Is meaning something we find or make?

by Kristin on October 4, 2012

in Culture, ideas & paradigms

The golden leaves are suddenly making themselves at home on our porch, as if an open invitation was issued with the recent flipping of our kitchen calendar to October.

I’m out with a broom, on a day that started wet and has reluctantly agreed to share some splashes of late afternoon sun. As I sweep, I admire what I’m working to clear away—the brilliant color, artfully scattered by the wind and adhered securely to the floor with the damp of this week’s rain. It’s nature’s decoupage.

There are still a few leaves on the porch when I decide my job is done. Maybe I’m acknowledging the futility of perfectionism in the face of nature, of things I can’t control. The wind will blow again. New leaves will join the few I’ve left on the porch. I will return to sweeping in a few days. It’s a cycle I will choose to be a part of, rather than fight.

Or maybe I stop before the job is “finished” because not being a perfectionist is a way of acknowledging the beauty in the mess—of recognizing that the beauty isn’t found in a perfectly-swept surface, but in the few golden shapes of fall still clinging to the bright blue of the floor. The beauty is in the fact that I can see them as beauty, rather than seeing them as obstacles standing between me and some false sense of “completion.”

Back inside the house, separated from the fall air and the methodical arcs of my broom, I laugh at myself for trying to figure out what those few remaining leaves might mean—what they say about me, about life. If anything, they’re probably just evidence of something banal, like my “good enough” mentality when it comes to housecleaning. Why do I bother trying to find meaning in everything?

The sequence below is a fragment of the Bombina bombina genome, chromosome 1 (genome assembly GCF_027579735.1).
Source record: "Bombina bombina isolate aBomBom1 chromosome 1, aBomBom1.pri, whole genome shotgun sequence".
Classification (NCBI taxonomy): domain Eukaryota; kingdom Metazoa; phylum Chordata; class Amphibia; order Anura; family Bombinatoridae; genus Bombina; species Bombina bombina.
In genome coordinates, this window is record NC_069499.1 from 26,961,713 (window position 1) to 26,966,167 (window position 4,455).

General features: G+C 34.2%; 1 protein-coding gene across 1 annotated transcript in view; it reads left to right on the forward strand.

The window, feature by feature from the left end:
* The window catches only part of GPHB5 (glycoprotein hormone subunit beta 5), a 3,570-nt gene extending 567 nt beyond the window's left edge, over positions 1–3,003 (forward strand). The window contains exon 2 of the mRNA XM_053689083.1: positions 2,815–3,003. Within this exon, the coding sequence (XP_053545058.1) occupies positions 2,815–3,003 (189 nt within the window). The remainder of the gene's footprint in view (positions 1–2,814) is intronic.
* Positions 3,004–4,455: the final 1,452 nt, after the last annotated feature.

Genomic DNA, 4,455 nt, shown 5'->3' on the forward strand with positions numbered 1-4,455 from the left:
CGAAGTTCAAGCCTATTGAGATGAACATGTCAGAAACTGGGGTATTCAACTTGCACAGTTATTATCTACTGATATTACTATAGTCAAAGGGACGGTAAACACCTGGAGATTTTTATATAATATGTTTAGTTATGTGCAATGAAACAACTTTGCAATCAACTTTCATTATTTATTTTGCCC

* * *

That was yesterday, though. Today I have a different thought. Maybe appreciating meaning in the everyday is a fine thing—a good thing, even. Maybe the exercise isn’t wrong, I’m just getting the order of operations wrong. My tendency is to hunt for the meaning that caused a certain action or response. I want to think things happen for a reason, that I always act with intention, that the meaning is buried there, deep at the roots, and if I dig and grope I’ll unearth it.

But what would be wrong about ascribing meaning after the fact? Is that “cheating?” Does it make the meaning any less meaningful?

It occurs to me that for much of my life I’ve been responding to the wrong job description, assuming my role is detective rather than poet. I’ve been using my magnifying glass to look at details as clues, rather than as found objects that could carry many layers of meaning and be transformed into art.

The more I think about it, the more I suspect that much of what happens in our lives from day to day just happens. Circumstances line up, or sometimes collide. Often we’re distracted and respond in the moment, intuitively, without pause and thought. Those little things—sweeping away leaves, waiting for the kettle to boil, hearing a sound through the open window that reminds you of some moment in your past—just are.